While it remains a challenge to parse out the options on the new X5 (or especially the new 5 Series), Hassenjuergen affirms, "We discovered that the typical X3 buyer worldwide doesn't tune in so much to all the high tech like a buyer in the next segment up does." All the same, the X3's options list ain't exactly skimpy. There is no Adaptive Drive tech package, but there is the simpler single-valve Driving Dynamics Control chassis setup as seen on the Z4 xDrive35i. It features just Normal, Sport and Sport+ settings, as it does without the Comfort setting seen on the high-end Bimmers.

Other available options include the three-spoke M Logic steering wheel with shift paddles (only for the 35i as tested here), then Dynamic Performance Control rear-axle torque vectoring (a miracle when it comes to moving the mass through the curves more like a Bimmer and less like a bummer). You'll find a head-up instrument display and Dynamic Cruise Control. Finally, you can have a range of wheels: 17-inch on the 28i, 18-inch on the 35i, up to 19-inch and even a 20-inch set through an approved aftermarket source.

Drives Like a Grown-Up Now
Even though the new X3 is set to be taken more seriously with all its bigger dimensions, the xDrive28i and the xDrive35i models weigh 45 pounds less than their corresponding outgoing models. We've still got loads of sheet steel on this small family-activity tank, but now the cast-aluminum, front and rear axle assemblies are lighter yet more rigid.

Thanks to less weight (the X3 is at about 4,000 pounds at the curb now), greater rigidity where needed, 17 percent more power and 31 percent more torque, the xDrive35i is a sincere piece of work that will have many more people in the X5 market thinking sort of smaller.

BMW has changed the supplier for the electric-assist part of the rack-and-pinion steering, and the action is much smoother through the full 2.3 turns lock-to-lock, the ratio altering at the rack mechanically depending on the steering angle, just like on costlier models. Though our elaborately costumed (camouflaged) tester was covered in black muslin inside to hide the details, we played a bunch with the chassis control as well as with the dynamic traction control (available only on the racier xDrive35i). Even in the wet, this fully optioned 2012 BMW X3 xDrive35i with the chassis control set in Sport+ was a dynamic charmer. Though there is no hydraulically controlled antiroll bar here as on the 7 Series, we were seriously level through several yank-us-around curves.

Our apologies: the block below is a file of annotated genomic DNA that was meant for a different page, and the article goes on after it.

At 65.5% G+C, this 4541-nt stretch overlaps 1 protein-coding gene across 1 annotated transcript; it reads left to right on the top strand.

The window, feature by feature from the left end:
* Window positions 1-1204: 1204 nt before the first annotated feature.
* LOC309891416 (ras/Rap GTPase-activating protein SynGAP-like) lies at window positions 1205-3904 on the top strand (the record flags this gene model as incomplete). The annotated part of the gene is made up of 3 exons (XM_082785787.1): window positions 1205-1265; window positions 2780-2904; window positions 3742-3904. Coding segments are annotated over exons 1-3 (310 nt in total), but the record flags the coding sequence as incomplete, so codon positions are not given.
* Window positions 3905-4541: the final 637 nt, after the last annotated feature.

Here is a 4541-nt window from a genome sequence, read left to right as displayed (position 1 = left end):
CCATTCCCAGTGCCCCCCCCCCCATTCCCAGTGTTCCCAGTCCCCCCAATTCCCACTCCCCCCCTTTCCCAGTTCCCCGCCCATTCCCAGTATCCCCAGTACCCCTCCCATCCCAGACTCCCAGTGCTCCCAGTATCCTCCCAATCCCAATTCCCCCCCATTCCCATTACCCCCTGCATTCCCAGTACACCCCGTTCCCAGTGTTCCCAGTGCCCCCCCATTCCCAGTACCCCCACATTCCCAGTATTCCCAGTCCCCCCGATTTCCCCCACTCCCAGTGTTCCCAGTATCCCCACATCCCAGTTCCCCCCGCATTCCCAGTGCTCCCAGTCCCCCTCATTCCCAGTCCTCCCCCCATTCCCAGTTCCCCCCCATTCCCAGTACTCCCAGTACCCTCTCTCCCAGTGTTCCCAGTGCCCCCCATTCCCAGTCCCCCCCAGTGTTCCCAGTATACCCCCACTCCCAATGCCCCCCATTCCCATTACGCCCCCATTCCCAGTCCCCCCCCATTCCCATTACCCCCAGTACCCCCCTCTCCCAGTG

The raw truth versus the soon-to-depart, naturally aspirated 30i version of the current X3 is that the new 35i gets us to 60 mph a full second faster with much greater comfort, so we'll see sub-6.0-second dashes in track tests once that can happen early next year.

Family Cloning
In rough terms, the 2012 BMW X3 looks exactly like the new X5, only smaller. We like the more mature presence of the X3 in this version, since keeping a SUV from looking quite so honking huge is a healthy thing. At the same time, it's substantial enough to keep traditional sport-utility buyers from thinking that they're giving up very much.

Besides the X3 xDrive28i and X3 xDrive35i, BMW managers are indicating a strong chance of an X3 xDrive35d coming to the North American market within another year after the introduction. Since this engine now makes up some 30 percent of the X5s sold in the U.S., and with the lack of such success with the 335d sedan, Munich might just remove that model from the U.S. portfolio and toss the allotted diesel motors into the X3.

When we asked about an X3 ActiveHybrid, we got the usual telling reply: "Everything is possible at this point." It's apparent that the new X3 will be wearing several more hats than we expected.

Edmunds attended a manufacturer-sponsored event, to which selected members of the press were invited, to facilitate this report.